By JESSICA MARTIN
Her face has been on the front of maple syrup bottles since 1966 and her sugary syrup has glazed fluffy pancakes across the world, but for the Martin family, Aunt Jemima’s just doesn’t cut it.
Fred Martin, who is president of the Waterloo-Wellington Maple Syrup Producers Association, has been producing his own maple syrup under the West Montrose Maple Products label for the past 24 years.
Having a sugar shack and readily available syrup year-round, the family reaps the benefits of their labour – so much so that it’s hard to go back to the “fake stuff.” When the Martins dine at a restaurant, a mini bottle of their homemade syrup accompanies them.
According to the Ontario Ministry of Agriculture, Food and Rural Affairs, Canada produces 85 per cent of the world’s maple syrup, valued at over $213 million annually. Ontario, second to Quebec in terms of product value, is home to 2,600 producers with an estimated 1.3 million taps and an annual production of more than one million litres of syrup.
About 80 per cent of the province’s maple syrup is produced by operations using a plastic tube collection system, with the remaining 20 per cent relying on traditional bucket-tapping procedures.
Martin is among the majority adopting newer techniques, including turning to his Blackberry as a useful resource. When the temperature rises at night, the sap begins to flow, and from his bed, Martin receives email alerts, letting him know what’s going on in the bush.
The Ontarian climate, cold winters with sunny, spring thaws, creates the perfect conditions for making syrup. Producers begin tapping trees when the temperatures hover around 5 C during the day and -5 C at night, and when the long range forecast shows the weather will hold long enough to make tapping worthwhile.
However, some years the weather doesn’t co-operate — like this year with the mild winter — and Martin said he doesn’t have high expectations.
“It’s very rare that you have two exceptional seasons in a row, and last season was exceptional with us producing about 2,400 gallons.”
This year, the lack of snow may affect the flow of sap.
“You want more snow sitting on top of the ground so that the frost won’t go as deep. If the frost goes deep it can take longer to come out and you won’t get sap as soon,” he said. “And by the time the sap starts to come, the tree is going to leaf out and you’ll kind of miss your season.”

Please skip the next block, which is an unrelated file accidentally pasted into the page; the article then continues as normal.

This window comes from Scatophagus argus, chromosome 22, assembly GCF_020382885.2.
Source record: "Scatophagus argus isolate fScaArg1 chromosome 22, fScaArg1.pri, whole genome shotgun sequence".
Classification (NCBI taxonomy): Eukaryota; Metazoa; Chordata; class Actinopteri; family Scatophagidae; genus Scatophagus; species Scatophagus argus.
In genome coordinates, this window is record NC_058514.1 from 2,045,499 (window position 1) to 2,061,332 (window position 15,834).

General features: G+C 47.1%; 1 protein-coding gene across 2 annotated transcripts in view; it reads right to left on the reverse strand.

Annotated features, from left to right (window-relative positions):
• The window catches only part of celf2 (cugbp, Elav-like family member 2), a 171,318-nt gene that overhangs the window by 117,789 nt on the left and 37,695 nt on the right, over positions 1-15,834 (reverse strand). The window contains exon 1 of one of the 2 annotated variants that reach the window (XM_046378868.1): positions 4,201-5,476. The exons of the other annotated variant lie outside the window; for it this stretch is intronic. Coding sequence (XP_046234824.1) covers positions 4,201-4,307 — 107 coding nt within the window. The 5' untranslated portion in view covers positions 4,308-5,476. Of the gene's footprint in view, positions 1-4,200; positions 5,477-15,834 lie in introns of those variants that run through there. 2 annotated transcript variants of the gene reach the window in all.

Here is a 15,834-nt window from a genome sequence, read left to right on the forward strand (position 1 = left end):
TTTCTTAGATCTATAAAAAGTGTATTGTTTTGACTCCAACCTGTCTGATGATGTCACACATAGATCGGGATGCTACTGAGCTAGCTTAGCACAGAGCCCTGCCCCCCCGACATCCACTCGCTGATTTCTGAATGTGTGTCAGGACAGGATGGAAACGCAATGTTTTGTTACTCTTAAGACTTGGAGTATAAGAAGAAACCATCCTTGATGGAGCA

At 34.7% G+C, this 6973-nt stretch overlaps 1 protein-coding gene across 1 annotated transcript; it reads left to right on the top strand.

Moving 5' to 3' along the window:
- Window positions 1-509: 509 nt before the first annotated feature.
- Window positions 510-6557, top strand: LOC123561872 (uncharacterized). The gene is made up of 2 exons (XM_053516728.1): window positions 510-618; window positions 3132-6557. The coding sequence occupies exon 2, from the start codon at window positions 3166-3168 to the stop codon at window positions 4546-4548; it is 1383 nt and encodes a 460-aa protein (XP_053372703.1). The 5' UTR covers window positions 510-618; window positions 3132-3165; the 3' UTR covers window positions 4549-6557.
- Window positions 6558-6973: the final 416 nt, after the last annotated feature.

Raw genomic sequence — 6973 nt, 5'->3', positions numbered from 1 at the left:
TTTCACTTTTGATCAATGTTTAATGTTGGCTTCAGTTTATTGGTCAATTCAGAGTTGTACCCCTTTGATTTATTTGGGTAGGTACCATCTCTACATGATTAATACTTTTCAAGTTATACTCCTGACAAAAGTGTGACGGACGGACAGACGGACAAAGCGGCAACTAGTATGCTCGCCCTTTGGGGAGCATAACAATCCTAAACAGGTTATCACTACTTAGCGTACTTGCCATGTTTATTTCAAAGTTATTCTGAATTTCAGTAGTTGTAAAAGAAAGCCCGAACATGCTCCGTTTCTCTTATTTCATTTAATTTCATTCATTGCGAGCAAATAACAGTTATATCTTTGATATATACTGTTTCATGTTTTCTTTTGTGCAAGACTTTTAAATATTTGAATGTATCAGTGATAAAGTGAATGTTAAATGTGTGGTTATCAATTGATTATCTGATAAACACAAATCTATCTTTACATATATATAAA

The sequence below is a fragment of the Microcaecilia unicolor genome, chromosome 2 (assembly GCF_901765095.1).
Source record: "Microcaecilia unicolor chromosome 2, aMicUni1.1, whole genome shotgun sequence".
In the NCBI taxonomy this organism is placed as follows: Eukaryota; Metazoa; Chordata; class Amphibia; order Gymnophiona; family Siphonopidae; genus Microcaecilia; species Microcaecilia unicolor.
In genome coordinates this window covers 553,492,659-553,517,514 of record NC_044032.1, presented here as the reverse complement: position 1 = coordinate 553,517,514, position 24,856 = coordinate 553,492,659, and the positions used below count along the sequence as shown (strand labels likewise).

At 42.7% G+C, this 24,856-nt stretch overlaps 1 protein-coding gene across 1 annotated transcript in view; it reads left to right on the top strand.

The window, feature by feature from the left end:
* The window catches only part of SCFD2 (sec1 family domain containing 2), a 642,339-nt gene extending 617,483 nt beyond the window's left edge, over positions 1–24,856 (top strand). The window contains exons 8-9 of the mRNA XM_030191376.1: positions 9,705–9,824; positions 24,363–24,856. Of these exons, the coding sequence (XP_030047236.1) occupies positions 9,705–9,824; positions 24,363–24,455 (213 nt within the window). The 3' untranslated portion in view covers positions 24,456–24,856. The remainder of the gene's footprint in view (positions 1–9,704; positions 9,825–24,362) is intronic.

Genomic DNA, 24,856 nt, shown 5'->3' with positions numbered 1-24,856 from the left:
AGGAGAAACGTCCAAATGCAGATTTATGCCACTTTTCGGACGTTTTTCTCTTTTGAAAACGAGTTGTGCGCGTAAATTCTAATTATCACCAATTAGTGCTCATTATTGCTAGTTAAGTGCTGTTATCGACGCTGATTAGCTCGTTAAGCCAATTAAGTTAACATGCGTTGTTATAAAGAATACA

The season is usually at its peak intensity beginning the first week of March and goes for about five to six weeks. Martin said the procedure and method for making the lip-smacking treat is more complicated than most people would imagine.
“It’s not just a moonshine, easy and simple process where you hang buckets from trees and magically have syrup,” he said. “It takes time, precision and hard work.”
The most complicated step in the procedure is boiling. Martin said it’s a mix of science and art to boil the sap and get it to the exact concentration of sugar that is needed.
The sugar concentration is measured in degrees Brix (the sugar content of an aqueous solution). One degree Brix is one gram of sucrose in 100 grams of solution. The sap has to reach 66 degrees Brix before it can be called maple syrup.
Jared Martin, Fred’s 21-year-old son, helps out with the boiling and said he almost enjoys the job as much as his father.
“It’s relaxing and I like spending time out in the bush,” he said. “But as for my dad, he’s pretty passionate about it.”
Fred said he doesn’t plan on leaving the business anytime soon. “This is something I can see doing even in my retirement years,” he said. “I won’t be involved to the extent that I am now, but I enjoy it too much to quit.”